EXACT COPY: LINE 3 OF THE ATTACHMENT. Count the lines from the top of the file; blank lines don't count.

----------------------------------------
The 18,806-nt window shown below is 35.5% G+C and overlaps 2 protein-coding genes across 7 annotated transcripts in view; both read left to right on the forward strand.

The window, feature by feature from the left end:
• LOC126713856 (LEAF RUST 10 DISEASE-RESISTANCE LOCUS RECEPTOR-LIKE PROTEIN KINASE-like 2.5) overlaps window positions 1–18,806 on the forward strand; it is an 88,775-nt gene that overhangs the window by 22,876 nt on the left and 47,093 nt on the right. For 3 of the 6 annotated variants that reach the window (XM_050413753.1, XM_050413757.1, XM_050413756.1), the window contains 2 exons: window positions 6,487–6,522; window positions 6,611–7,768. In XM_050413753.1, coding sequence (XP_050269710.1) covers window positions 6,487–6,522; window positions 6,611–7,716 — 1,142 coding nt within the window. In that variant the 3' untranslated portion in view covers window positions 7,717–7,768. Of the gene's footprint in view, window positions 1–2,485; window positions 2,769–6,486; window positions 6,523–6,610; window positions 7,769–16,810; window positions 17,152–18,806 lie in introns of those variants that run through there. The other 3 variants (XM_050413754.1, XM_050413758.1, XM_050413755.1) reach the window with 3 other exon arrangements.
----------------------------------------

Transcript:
• LOC126713856 (LEAF RUST 10 DISEASE-RESISTANCE LOCUS RECEPTOR-LIKE PROTEIN KINASE-like 2.5) overlaps window positions 1–18,806 on the forward strand; it is an 88,775-nt gene that overhangs the window by 22,876 nt on the left and 47,093 nt on the right. For 3 of the 6 annotated variants that reach the window (XM_050413753.1, XM_050413757.1, XM_050413756.1), the window contains 2 exons: window positions 6,487–6,522; window positions 6,611–7,768. In XM_050413753.1, coding sequence (XP_050269710.1) covers window positions 6,487–6,522; window positions 6,611–7,716 — 1,142 coding nt within the window. In that variant the 3' untranslated portion in view covers window positions 7,717–7,768. Of the gene's footprint in view, window positions 1–2,485; window positions 2,769–6,486; window positions 6,523–6,610; window positions 7,769–16,810; window positions 17,152–18,806 lie in introns of those variants that run through there. The other 3 variants (XM_050413754.1, XM_050413758.1, XM_050413755.1) reach the window with 3 other exon arrangements.